But it's not clear how Moscow intends the group to work. While the recent CSTO exercises focused on conventional military threats, Moscow has shown little stomach for militarily action outside its own borders. Last year, as unrest in CSTO member-state Kyrgyzstan devolved into horrific ethnic pogroms, the CSTO declined to step in. Some top officials have suggested that they should try to combat popular movements like the Arab Spring, even considering such as options as shutting down Twitter to forestall popular uprisings in Central Asia. But military intervention, it seems, is not on the table. Other officials say the CSTO should act as a security assistance tool, building up the hapless, often corrupt security forces of Central Asia to be able to manage threats from Afghanistan on their own.
There is an alternate theory: that Russia doesn't actually believe the U.S. will ever leave Afghanistan, and is ginning up the threat from Afghanistan in order to intimidate the governments of Central Asia into rallying behind the Kremlin. "There is a danger, but we also might be exaggerating the danger," said Arkady Dubnov, a Russian journalist and expert on Central Asia. "What we're seeing now is PR, preparation for this period [when the U.S. leaves]. This PR is to prepare popular opinion, internal Russian popular opinion, and also Central Asian popular opinion, to accept the inevitability of Russian security measures." By most indications, however, the Kremlin's fear is genuine.
The U.S. pullout also threatens to seriously harm relations between the U.S. and Russia. Perhaps the greatest dividend of the reset has been cooperation on Afghanistan, particularly Russia's permission to ship U.S. military cargo over Russian territory and airspace to Afghanistan. Cooperation on Afghanistan has been win-win, and its importance has cooled heads on both sides -- something that's been particularly important when dealing with contentious issues that might have otherwise provoked bitter feuds, such as missile defense or Iran. That could change once the U.S. leaves.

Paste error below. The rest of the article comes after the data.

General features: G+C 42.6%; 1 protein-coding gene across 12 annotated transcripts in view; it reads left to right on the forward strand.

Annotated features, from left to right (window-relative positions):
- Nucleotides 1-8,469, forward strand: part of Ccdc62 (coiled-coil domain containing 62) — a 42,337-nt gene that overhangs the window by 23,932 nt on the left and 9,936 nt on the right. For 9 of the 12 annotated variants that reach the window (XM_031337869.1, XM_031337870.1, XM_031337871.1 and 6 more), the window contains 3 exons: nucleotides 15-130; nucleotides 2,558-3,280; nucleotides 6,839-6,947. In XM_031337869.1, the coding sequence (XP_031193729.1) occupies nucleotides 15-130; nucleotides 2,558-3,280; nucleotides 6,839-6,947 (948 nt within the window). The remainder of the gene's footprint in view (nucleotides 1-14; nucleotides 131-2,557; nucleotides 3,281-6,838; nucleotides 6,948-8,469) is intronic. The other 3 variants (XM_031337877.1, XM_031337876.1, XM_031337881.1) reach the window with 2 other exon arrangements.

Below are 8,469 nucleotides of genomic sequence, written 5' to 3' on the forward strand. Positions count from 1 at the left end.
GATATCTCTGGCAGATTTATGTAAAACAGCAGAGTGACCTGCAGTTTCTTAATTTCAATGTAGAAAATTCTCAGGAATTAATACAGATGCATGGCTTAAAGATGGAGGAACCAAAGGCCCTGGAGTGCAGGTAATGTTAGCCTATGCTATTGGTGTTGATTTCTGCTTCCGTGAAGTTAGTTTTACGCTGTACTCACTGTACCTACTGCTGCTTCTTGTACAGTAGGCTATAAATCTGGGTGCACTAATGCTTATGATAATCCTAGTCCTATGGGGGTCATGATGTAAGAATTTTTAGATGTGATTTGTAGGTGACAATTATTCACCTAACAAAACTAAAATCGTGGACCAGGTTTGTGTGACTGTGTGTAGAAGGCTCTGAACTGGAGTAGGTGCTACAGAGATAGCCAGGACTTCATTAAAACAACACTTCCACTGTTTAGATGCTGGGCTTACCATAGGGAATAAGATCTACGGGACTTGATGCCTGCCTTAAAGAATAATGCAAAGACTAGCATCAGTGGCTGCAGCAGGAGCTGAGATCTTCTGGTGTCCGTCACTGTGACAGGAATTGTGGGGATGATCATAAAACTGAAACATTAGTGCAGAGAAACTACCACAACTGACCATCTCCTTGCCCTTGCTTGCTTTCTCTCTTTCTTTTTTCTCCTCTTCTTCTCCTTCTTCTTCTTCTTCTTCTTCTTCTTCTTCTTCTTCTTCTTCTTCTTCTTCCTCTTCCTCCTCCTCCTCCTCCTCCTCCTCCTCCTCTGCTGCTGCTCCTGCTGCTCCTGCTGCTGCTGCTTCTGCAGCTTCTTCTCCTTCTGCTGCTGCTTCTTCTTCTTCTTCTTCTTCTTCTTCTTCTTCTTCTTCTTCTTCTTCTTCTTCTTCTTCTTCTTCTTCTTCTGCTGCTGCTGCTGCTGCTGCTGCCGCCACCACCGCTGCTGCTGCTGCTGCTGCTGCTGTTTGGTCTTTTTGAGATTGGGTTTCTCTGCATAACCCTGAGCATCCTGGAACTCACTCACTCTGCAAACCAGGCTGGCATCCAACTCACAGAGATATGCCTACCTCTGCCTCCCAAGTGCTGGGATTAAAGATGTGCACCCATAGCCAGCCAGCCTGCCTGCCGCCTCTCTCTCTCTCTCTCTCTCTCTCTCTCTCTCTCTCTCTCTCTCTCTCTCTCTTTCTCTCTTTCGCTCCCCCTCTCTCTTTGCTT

"It's going to remove some of the glue that made the reset possible, and then there are all sorts of implications," said Mikhail Troitsky, a Russian analyst and co-author of a recent report on U.S.-Russian relations and Russia's near abroad. "If there's no Afghanistan, I think people on both sides will think they can get away with much harsher rhetoric."
With Afghanistan today, Russia has a bargaining chip with the U.S., but that dynamic might be about to change. "Now, we say: 'You have a problem there, we can help.' When the coalition leaves Afghanistan, the situation will be reversed -- Russia will need help," Zagorski said. The U.S., though, on the other side of the ocean, will have a lot less skin in the game than Russia does. Helping Russia will become politically trickier in Washington, too, when it's led (by then, overtly) by the more pugnacious Vladimir Putin.
It's perhaps Central Asia itself that holds the greatest threat for the reset to unravel. While Washington and Moscow have begun preliminary conversations on coordinating the withdrawal, Russia is pushing the U.S. to carry out its policies in Central Asia by engaging directly with the CSTO rather than country-by-country. In other words, if the U.S. wants to deal with Uzbekistan or Tajikistan, it should talk to Moscow. Russia is promoting this as a streamlining measure, making the CSTO a one-stop shop for the U.S. in Central Asia. But many Central Asian countries are extremely likely to resist the efforts to mediate their relations with Washington through Moscow, and the U.S. also will certainly reject such a demand. (The U.S. already has sought to scuttle NATO cooperation with the CSTO, Wikileaks documents have shown.) That could set up a showdown between the two powers over influence in Central Asia. "If Moscow is confronted with increasing direct U.S. and NATO cooperation in Central Asia, without increased cooperation with Russia, and without increased transparency, this is going to be a problem," Zagorski said. Afghanistan, in all sorts of ways, is shaping up to be Russia's new, old problem.
This article available online at: